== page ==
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Mailbag: Gun opponent left out 'of the people'

July 12, 2010

I would like to correct Robert Morrison's version of the 2nd Amendment, which he seems to have conveniently misquoted to suit his opinion ("Argument against household guns," July 8).

The actual version reads: "A well regulated militia, being necessary to the security of a free state, the right of the people to keep and bear arms, shall not be infringed."

He seems to have forgotten an important part, the part that reads "of the people" It's a shame that he tries to stereotype pro-gun Americans with his sarcastic fantasy perception of air-shooting, neighbor-killing maniacs.


Unlike his opinion that everyone should be forced to follow his personal opinion and be denied access to guns, Americans were affirmed their right to own a handgun for protection. Those who believe in "the right of the people to keep and bear arms, shall not be infringed" didn't try to pass a law that said everyone must follow our beliefs and be required to own a gun.

He is free to choose not to take up that right. I would appreciate it if he wouldn't deny me my right.

Michael Baldridge


Pedestrians: Tread carefully in crosswalks

I was surprised by the June 30 article, "Two pedestrians hit in crosswalk." Even though Glendale police are monitoring the traffic much more than before, a significant numbers of collisions appear to still be occurring in Glendale recently.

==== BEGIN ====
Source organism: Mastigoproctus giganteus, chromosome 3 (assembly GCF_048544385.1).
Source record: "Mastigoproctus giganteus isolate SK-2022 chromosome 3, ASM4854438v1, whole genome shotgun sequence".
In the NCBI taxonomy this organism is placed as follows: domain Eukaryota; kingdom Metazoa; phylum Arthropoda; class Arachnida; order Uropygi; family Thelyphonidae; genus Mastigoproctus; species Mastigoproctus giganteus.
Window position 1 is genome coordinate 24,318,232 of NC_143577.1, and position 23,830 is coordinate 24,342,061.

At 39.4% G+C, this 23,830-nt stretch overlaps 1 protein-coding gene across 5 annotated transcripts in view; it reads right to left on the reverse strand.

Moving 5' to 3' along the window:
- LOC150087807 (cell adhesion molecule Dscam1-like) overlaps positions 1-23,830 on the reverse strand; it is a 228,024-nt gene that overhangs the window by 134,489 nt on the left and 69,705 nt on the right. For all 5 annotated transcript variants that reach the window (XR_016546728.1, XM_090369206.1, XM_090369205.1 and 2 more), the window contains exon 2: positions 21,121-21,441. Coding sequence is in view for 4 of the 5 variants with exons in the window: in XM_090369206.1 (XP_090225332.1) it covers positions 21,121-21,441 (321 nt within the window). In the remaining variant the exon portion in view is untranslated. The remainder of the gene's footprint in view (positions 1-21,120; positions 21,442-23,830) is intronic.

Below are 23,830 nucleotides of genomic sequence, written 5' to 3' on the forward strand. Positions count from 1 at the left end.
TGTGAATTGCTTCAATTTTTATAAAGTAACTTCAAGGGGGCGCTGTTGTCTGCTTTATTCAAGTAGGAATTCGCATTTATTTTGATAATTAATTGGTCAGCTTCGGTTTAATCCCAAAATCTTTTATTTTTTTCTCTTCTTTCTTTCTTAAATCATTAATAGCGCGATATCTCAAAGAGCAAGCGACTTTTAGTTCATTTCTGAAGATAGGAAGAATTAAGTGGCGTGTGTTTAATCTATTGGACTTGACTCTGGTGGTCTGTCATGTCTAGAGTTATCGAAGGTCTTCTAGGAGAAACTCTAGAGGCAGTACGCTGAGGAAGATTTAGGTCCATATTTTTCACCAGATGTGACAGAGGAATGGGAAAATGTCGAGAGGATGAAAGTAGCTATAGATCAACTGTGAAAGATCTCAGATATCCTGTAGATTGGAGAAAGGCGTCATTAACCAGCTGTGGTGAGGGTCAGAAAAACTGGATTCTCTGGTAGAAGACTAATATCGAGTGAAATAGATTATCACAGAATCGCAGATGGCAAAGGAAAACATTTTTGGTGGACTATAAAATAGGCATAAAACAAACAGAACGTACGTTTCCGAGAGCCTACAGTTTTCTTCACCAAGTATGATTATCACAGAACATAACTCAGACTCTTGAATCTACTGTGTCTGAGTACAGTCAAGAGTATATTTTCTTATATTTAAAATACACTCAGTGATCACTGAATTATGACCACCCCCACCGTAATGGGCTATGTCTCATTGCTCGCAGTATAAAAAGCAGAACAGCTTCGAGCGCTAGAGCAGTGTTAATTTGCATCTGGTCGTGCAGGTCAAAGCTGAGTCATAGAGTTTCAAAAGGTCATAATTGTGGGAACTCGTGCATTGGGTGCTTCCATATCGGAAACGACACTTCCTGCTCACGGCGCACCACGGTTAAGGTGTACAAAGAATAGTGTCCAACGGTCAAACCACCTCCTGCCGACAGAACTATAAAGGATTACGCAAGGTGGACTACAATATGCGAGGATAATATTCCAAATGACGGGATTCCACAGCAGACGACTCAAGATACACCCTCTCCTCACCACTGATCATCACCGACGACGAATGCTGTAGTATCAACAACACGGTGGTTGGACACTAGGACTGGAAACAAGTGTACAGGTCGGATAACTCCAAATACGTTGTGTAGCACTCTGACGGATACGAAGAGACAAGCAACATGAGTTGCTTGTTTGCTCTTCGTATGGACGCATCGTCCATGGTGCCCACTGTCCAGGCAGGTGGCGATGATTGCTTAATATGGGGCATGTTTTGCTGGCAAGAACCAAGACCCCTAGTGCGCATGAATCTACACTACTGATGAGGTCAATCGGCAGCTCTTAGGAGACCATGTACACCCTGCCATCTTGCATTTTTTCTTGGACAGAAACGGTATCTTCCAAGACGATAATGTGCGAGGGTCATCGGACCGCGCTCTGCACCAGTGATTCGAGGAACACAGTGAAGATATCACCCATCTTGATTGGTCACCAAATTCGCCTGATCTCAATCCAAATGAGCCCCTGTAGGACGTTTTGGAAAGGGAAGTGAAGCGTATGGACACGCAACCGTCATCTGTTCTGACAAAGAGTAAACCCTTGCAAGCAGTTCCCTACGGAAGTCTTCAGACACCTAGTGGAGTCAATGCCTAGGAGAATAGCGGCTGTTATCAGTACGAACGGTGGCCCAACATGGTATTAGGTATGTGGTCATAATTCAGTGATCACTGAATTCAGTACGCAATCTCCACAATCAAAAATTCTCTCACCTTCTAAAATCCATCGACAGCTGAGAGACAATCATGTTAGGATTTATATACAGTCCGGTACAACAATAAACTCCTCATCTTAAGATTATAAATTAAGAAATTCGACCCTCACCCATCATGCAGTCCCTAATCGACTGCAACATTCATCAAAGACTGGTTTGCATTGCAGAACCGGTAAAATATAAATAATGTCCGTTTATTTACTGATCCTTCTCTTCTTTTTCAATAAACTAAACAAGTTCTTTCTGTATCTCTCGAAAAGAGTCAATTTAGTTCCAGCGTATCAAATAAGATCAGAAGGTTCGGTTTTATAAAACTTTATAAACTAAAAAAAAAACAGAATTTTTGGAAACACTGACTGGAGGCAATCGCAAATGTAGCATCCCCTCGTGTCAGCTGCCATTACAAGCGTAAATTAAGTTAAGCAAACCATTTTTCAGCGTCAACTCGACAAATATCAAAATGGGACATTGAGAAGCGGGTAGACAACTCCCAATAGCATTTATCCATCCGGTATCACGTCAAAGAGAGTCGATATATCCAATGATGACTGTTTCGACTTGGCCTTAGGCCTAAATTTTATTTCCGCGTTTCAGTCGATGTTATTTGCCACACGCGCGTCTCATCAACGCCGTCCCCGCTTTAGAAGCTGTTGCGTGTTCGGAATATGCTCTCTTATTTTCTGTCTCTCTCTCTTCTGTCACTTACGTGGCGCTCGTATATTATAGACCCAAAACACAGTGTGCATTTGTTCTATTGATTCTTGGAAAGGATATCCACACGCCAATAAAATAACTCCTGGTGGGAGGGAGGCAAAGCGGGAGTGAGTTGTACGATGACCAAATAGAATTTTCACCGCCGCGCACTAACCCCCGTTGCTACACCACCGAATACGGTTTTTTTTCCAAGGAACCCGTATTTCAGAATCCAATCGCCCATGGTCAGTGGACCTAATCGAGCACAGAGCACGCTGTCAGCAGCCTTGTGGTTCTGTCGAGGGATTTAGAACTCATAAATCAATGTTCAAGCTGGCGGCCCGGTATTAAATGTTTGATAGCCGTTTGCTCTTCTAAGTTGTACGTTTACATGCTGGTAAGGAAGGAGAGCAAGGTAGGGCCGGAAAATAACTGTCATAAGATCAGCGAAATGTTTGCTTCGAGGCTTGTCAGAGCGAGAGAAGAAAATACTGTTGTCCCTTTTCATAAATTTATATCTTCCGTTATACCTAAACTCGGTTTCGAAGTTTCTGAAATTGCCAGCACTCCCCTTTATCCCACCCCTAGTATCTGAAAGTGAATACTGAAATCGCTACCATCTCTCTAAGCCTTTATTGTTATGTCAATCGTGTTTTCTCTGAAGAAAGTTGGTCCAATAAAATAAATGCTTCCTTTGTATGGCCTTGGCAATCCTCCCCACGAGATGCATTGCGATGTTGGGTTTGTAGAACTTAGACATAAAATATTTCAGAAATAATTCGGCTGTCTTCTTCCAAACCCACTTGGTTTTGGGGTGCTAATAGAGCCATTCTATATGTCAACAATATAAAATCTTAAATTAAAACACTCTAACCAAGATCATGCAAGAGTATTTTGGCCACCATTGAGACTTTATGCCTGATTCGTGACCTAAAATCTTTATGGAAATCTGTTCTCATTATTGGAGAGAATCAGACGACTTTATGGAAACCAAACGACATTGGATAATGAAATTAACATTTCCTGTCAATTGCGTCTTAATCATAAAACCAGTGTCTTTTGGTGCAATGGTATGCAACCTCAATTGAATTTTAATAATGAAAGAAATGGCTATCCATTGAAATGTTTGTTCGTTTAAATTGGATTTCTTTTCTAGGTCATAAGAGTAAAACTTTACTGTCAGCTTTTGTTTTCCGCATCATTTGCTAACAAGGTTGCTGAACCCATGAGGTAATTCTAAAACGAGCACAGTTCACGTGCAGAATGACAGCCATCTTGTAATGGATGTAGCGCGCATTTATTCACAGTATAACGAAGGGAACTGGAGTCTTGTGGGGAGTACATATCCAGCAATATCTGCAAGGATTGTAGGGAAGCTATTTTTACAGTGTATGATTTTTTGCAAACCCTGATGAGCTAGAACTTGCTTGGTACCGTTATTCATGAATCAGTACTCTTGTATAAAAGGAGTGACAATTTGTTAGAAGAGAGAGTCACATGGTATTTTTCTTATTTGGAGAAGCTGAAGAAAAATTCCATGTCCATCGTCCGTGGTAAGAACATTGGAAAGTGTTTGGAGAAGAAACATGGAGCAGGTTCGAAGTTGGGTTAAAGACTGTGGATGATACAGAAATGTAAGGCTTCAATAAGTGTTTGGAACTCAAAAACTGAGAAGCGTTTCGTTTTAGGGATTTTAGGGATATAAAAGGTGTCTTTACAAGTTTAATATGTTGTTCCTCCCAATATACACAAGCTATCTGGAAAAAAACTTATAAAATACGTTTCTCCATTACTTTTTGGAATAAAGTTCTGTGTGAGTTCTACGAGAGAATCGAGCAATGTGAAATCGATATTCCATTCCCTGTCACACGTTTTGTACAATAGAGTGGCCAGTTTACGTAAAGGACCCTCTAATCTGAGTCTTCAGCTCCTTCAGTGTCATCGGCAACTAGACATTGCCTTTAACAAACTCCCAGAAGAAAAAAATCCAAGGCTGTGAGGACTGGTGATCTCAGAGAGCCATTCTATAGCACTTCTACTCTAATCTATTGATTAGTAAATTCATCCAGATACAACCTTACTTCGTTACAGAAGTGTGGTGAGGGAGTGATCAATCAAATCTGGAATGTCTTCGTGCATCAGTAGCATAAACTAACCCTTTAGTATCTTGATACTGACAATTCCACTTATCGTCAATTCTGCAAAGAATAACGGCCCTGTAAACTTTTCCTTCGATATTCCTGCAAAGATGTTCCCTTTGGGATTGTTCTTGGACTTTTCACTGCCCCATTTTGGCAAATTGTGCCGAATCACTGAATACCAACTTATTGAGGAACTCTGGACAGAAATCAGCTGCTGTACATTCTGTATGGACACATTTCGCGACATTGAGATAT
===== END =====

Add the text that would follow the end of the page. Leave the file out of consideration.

Motorists don't follow speed limits, and pedestrians don't use crosswalks carefully. Glendale police have started giving tickets to motorists and pedestrians much more than before. However, in many of recent collisions, motorists and pedestrians were involved.

I feel that I now need to be more careful even in a crosswalk.

Arian Ghazari


Nursing graduates have better times ahead

To all recent nursing graduates: Do not be discouraged by the current lack of nursing positions ("Nursing aspirations," July 9).

In my 38 years in nursing, I have seen a number of shortage to excess cycles come and go. The situation is always the same. There is a shortage of nurses, which inspires a number of people to select this career.

Then situations change that cause a temporary over-supply. Nursing school enrollment drops, the supply of nurses dwindles, and the whole cycle repeats.

The current excess is a phenomenon of the economic crisis. Nurses are delaying retirement or working additional hours. Nurses who would otherwise not even be in the workforce are working in order to support their families.

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